there is a locket 1 much value. One of them said, "Let her have it," and gave me the chain to take it off. They made many inquiries as to the people in the house; as to the men servants, and where they slept. They then said they knew there was more money, and they would have it or kill all the people in the house. I said, if they would let me, I would get up, as there was more money in my mother's room, but I must be allowed to go first, as I feared alarming her. They consented to this, and one was particularly civil, and checked the violent expressions of the others. I put on my dressing gown, and went to my mother's room. I feel almost certain that the civil man was George Stokes. In the passage I saw four men, and I believe a fifth. I went into my mother's room, and they paused a moment at the door, as they had promised, while I was waking her. Three men followed me in; they held a stick over my mother, and said they would dash out her brains. I don't think George Stokes used any threat, though he was in the room brandishing a stick. I think they took the keys, and either one of the men or myself opened a cedar case in the room, out of which were taken two 57. notes, and many articles of jewellery and miniature paintings and rings. The leader took the notes and crunched them violently, and said, "This will never do ; we must have gold-and we will have it." I recognise the leader in Nathaniel Burge. They took An my mother's pockets, and I saw them put into the leader's hat, and then the hat quietly put on again. The drawers were searched, but I think nothing was taken from them. While the cedar case was

Miss Sophia Awdry: I am the eldest daughter of Mr. John Awdry. On the 23d of December I was residing with my father. I went to my room at half-past twelve; but did not go to bed till two o'clock. I soon afterwards heard a noise. I went half way down the passage. I heard a noise in the direction between the kitchen and servants' bedroom. I think it was the moving of a door. I went back, and after warming myself, went to bed. I knew the servants had been ironing. I put out my light before I went to bed. In about a quarter of an hour I heard the lock of my door move. I had not been asleep, and said, "Who is it? come in ;" and in a few seconds the door was opened, and three men came in. I do not feel certain that there was not a fourth man. They had large sticks in one hand, and candles in the other. They all came round my bed, and one held a stick over my head, and said, "If you will lie still, we will not hurt you; but otherwise, we will dash your brains out." I answered, "I shall be quite quiet: what do you want?" One said they were starving, and must have money-"We have not been used to such ways, but it is no use resisting we are ten." I told him the money was in a basket on my table. There were 137. in the basket. Two or three of the men went to the basket; they also looked into the cupboards. eye-glass, gold-chain, brooch, and other things, were taken from the table. The leader asked me if I had a watch. I took it from the pillow and gave it him, and said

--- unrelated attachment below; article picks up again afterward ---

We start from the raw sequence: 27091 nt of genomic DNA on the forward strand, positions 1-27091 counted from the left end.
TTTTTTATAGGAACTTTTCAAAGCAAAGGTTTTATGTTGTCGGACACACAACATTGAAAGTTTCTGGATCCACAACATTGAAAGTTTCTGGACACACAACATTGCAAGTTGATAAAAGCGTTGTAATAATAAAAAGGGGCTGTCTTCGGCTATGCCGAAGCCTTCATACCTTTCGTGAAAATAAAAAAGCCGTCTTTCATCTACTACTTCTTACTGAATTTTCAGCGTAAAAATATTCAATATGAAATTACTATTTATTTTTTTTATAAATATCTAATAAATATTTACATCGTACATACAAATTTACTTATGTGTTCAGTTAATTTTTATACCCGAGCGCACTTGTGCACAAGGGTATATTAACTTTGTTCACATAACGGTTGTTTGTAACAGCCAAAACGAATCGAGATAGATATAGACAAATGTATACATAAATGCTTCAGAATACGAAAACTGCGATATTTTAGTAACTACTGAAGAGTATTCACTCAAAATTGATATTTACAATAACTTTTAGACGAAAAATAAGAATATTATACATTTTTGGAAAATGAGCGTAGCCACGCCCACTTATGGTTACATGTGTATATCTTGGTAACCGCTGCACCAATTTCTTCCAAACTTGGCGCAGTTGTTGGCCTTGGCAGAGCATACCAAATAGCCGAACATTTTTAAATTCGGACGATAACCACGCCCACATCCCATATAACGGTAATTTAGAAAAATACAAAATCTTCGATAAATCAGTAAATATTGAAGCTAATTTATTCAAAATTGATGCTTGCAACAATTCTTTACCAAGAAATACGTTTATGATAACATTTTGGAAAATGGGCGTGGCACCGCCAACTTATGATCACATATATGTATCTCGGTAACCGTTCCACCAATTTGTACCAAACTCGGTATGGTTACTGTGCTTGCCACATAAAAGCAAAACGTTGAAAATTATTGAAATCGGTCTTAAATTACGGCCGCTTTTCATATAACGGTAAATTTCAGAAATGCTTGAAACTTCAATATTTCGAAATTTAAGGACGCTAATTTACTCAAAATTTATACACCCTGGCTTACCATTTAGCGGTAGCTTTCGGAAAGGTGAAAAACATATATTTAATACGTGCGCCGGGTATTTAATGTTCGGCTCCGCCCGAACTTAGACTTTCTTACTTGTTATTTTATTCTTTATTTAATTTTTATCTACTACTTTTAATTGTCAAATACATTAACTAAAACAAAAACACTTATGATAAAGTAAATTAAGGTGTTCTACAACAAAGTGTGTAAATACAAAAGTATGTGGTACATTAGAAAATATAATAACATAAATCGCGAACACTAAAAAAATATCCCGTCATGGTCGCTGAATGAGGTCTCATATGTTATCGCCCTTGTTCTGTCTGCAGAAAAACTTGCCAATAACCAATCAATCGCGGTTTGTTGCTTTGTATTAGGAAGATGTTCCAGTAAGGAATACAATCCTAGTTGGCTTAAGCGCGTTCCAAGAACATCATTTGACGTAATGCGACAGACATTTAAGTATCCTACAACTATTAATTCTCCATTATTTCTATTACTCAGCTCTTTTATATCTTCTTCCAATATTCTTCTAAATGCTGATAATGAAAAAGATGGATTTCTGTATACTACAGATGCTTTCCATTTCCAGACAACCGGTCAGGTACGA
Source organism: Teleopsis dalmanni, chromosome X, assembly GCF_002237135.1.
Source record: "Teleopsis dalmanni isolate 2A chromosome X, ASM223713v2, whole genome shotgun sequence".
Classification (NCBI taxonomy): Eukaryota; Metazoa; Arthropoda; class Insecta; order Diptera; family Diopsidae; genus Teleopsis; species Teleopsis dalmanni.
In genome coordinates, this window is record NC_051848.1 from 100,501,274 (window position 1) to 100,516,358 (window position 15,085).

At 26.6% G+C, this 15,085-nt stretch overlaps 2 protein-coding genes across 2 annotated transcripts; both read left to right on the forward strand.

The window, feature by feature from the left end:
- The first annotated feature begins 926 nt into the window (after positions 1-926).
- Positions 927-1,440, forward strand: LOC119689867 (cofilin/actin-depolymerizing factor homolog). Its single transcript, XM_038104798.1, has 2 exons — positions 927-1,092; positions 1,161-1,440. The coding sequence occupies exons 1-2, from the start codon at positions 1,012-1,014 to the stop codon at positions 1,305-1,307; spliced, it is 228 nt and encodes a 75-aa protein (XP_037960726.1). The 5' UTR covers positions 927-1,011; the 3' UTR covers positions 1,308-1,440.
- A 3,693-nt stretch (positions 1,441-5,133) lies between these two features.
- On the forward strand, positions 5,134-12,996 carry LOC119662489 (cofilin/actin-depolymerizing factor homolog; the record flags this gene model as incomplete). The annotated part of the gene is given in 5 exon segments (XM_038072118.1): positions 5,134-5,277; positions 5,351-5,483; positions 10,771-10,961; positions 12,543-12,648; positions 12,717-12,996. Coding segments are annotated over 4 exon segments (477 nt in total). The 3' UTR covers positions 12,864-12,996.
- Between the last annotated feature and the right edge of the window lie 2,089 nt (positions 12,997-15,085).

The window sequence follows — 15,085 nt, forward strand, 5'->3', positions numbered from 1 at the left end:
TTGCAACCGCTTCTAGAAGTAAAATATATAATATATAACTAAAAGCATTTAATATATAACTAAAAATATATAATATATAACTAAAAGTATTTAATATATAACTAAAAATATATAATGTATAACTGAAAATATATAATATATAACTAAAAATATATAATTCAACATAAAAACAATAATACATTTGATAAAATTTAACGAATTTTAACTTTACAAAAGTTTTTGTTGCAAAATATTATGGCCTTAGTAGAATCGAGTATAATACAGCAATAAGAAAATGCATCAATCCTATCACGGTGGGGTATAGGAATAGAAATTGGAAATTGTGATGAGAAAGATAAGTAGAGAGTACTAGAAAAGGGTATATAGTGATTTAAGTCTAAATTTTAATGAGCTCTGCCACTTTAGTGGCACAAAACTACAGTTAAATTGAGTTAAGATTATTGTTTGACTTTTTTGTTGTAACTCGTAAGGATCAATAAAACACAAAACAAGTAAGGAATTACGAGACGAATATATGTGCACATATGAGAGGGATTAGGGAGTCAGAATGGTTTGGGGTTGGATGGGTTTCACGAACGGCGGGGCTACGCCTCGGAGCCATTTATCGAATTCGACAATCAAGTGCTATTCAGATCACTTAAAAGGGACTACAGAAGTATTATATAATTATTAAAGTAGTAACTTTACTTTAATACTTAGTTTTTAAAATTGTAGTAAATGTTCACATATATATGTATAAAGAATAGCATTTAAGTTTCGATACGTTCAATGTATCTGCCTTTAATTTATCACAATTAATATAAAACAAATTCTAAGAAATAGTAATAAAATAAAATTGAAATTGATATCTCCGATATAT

being searched, the man whom I believe to be Milsom came to the door, and said, "We have two pistols loaded, if you want them." There were three persons at the time in my mother's room. They then renewed their threats, and insisted on my father's having more money. I decidedly said, "It is no use injuring us, you've almost all the money in the house, and it will do you no good to do us any harm." At this time George Stokes made many apologies to me, and said it was only starvation that drove them to it; and he shook me once by the hand. They then asked for the plate. I said I would get the keys for them, which were in the servants' room, and they allowed me to lead the way, giving me one of the candles they held in their hands. By this time they seemed to have confidence in me, and to feel that I meant to do exactly as I said. I went down the passage to the servants' room. I knocked at the door, and the servants unlocked it. I first went into the room, and told them not to be frightened; if they were quiet, I thought they would not be hurt, but they must give up the keys of every thing they had. Three men followed me into the room. I had heard a man walking up and down the passage, and I had seen him and heard his voice. He was acting like a sentinel on guard. He could command a view of all the bedroom doors. Two of the men ordered the servants to lie down, if they did not wish their brains to be dashed out. One asked if they had a watch, and put in his hand under the pillow to feel. I obtained the keys of the pantry door and of the plate-chest. I then led the way down the back stairs, followed by the same three. VOL. LXXXIV.